Advantages. The major advantages of OpenDNS are its speed, security and customization. OpenDNS maintains one of the largest lists of Web sites. This list, known as a cache, allows OpenDNS to quickly serve up a Web site, rather than having to search for an IP address. If you create a free account with OpenDNS, you or your network administrator can then control the Web traffic on your practice’s computers. With one click, you can block all known adult sites. Another click will block all known phishing sites, which are sites that fraudulently attempt to steal personal and financial data by appearing as legitimate Web pages. (OpenDNS gets its list of adult sites from St. Bernard’s iGuard service and phishing sites from PhishTank.) If a computer user tries to visit one of those sites, they are redirected to a warning page from OpenDNS and prevented from going further. This warning page can even be customized with a graphic and personalized logo.
Additionally, specific Web sites can be added to a “block list,” and those will also be inaccessible. For example, I have myspace.com and facebook.com, among others, on my block list. Anyone in my office trying to visit those sites will be redirected to the OpenDNS warning page (complete with my corporate logo and a personalized warning from me). I’ve also blocked a number of advertising sites (doubleclick.net being the most common) so Web pages won’t display tempting and timewasting ads. On the other hand, adding a Web site to the “white list” ensures that it will never be blocked.
OpenDNS offers many other useful features. For example, shortcuts can be set up to eliminate the typing of long, hard to remember Web sites. Typo correction will automatically correct misspelled Web sites (e.g., www.aafp.og will become www.aafp.org). OpenDNS also provides a log of sites requested by your employees, so you can get an idea of what types of sites they are visiting or trying to visit.
Disadvantages. OpenDNS makes money through advertiser links (the same way Google and Yahoo do). For example, if a user types in a Web site not known to OpenDNS, a search page will come up and the top few links will be labeled as “Sponsored.” These advertiser links could be distracting and lead to further surfing.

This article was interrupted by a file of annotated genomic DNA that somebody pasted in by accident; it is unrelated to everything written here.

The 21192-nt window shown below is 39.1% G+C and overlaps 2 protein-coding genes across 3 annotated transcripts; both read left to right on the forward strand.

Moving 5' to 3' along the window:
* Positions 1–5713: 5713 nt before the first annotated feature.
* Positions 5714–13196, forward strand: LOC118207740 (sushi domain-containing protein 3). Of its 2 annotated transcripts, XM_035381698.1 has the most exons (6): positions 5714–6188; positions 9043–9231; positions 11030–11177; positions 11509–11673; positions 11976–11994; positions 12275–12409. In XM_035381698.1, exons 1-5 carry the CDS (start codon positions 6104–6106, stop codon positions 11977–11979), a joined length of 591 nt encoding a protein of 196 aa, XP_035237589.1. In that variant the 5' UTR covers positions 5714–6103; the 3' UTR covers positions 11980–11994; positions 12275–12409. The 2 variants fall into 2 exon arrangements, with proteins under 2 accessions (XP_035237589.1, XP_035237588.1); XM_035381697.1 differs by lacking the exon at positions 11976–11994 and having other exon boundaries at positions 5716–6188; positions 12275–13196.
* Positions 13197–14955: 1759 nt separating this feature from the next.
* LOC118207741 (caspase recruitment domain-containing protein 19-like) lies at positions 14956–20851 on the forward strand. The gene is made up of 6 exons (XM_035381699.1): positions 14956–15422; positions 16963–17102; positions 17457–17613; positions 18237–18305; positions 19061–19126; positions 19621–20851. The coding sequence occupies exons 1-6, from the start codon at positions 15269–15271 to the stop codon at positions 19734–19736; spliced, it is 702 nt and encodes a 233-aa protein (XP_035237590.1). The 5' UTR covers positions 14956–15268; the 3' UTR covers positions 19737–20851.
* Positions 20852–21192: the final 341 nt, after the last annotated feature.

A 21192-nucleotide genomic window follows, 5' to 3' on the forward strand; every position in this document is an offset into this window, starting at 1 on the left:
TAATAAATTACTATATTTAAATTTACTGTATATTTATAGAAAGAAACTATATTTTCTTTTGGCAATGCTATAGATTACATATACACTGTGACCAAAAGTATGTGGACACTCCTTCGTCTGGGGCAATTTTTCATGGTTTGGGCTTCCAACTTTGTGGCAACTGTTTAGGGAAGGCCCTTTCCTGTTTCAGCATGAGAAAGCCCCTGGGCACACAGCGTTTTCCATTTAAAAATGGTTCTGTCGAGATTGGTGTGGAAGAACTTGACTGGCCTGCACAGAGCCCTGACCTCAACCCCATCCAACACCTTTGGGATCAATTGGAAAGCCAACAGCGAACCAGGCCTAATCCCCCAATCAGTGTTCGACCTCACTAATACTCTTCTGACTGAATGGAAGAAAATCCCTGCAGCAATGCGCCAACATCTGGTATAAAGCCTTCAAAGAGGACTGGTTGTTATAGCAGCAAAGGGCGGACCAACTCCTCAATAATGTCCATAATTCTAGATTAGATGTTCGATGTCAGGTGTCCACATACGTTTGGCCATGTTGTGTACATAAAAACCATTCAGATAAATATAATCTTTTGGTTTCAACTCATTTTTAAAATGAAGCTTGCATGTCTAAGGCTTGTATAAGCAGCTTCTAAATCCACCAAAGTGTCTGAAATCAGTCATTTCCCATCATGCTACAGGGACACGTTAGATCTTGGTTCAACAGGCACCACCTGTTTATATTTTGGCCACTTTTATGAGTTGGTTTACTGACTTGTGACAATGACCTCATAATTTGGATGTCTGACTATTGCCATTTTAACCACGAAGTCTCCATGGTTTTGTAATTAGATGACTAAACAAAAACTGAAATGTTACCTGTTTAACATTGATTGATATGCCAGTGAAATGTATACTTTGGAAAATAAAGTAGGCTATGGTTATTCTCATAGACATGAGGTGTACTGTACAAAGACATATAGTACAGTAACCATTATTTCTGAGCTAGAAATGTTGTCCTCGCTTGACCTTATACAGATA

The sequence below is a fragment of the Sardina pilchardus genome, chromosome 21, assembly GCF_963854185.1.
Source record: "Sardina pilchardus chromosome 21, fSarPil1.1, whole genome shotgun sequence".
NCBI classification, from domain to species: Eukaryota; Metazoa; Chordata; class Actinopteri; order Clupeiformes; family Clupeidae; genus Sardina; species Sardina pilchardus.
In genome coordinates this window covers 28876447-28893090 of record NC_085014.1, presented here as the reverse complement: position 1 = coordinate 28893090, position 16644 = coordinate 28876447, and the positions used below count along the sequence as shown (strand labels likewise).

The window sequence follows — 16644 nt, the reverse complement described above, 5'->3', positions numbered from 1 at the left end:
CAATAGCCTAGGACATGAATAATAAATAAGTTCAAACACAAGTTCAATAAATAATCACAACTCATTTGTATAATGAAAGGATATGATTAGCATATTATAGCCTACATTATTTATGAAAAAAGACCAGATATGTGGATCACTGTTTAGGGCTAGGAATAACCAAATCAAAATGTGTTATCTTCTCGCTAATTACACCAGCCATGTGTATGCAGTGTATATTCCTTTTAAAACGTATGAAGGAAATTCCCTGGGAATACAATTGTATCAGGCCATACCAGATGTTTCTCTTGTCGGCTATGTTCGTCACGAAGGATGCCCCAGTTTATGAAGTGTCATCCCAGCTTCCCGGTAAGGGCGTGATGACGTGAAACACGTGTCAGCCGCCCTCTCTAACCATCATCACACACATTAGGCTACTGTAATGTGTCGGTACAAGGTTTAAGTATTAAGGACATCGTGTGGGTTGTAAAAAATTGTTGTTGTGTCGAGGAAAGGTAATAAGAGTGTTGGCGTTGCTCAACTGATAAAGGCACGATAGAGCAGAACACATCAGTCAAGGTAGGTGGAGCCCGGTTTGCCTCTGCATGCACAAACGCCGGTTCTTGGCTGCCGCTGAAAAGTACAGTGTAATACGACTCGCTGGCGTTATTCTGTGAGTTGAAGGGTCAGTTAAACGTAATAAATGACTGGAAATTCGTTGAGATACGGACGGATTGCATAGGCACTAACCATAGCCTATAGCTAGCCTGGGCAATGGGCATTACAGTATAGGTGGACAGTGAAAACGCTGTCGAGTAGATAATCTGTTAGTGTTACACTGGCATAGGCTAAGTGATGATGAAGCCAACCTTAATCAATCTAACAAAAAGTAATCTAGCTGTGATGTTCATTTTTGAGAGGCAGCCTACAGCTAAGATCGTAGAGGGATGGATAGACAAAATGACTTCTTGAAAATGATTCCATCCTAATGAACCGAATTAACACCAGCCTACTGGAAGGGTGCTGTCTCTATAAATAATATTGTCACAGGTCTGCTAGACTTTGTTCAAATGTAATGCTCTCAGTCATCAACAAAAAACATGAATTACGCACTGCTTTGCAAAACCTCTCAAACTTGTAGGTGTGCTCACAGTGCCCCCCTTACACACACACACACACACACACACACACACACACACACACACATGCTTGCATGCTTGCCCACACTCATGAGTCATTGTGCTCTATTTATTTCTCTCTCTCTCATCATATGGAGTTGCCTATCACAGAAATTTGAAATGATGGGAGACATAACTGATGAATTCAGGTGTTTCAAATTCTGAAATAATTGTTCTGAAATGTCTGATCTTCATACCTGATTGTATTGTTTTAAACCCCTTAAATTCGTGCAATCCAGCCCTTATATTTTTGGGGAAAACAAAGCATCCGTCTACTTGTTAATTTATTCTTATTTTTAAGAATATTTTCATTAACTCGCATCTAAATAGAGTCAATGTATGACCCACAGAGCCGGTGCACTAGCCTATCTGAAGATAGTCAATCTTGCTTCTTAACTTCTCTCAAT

Additionally, OpenDNS only works with known Web sites. It will not stop users from visiting a Web site that is not known to iGuard or PhishTank, unless you manually add them to the block list for your account. It will also do nothing to stop users from using instant-messaging clients, downloading software or using peer-to-peer file-sharing applications (such as KaZaA, an application used for sharing MP3 music files). Using a good and updated anti-virus program is still mandatory.
One big disadvantage to OpenDNS is that it affects only DNS requests. If the user happens to know the IP address of a Web site, then the DNS is bypassed altogether. For example, OpenDNS will stop a user from visiting playboy.com. It will not, however, stop a user from visiting 188.8.131.52 (Playboy’s IP address). A knowledgeable and determined Internet user can quickly find the IP address to any site and completely override the security; however, the Web site would still show up in visit logs. An employer could add IP lookup sites to the list of blocked sites, but this could quickly turn into a cat and mouse game.
Finally, the OpenDNS service is only available to those with permission to change the network server settings. Without network administrator privileges, a physician would be unable to take advantage of OpenDNS.
A simple solution
Internet traffic management is an important part of every physician’s computer network responsibilities. Sophisticated and expensive computer programs are available to help users accomplish this. An easier and free alternative is to change the computer or network’s domain name server to OpenDNS, which will allow exquisite control over allowed and prohibited Web sites. Set up is quick and easy, and the results are instantaneous.
About the Author
Dr. Dom Dera is a family physician in private practice in Fairlawn, Ohio. Author disclosure: nothing to disclose.
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1. Employees waste 20 percent of their work day (press release). July 25, 2007. Available at: http://www.salary.com. Accessed Jan. 14, 2008.
Copyright © 2009 by the American Academy of Family Physicians.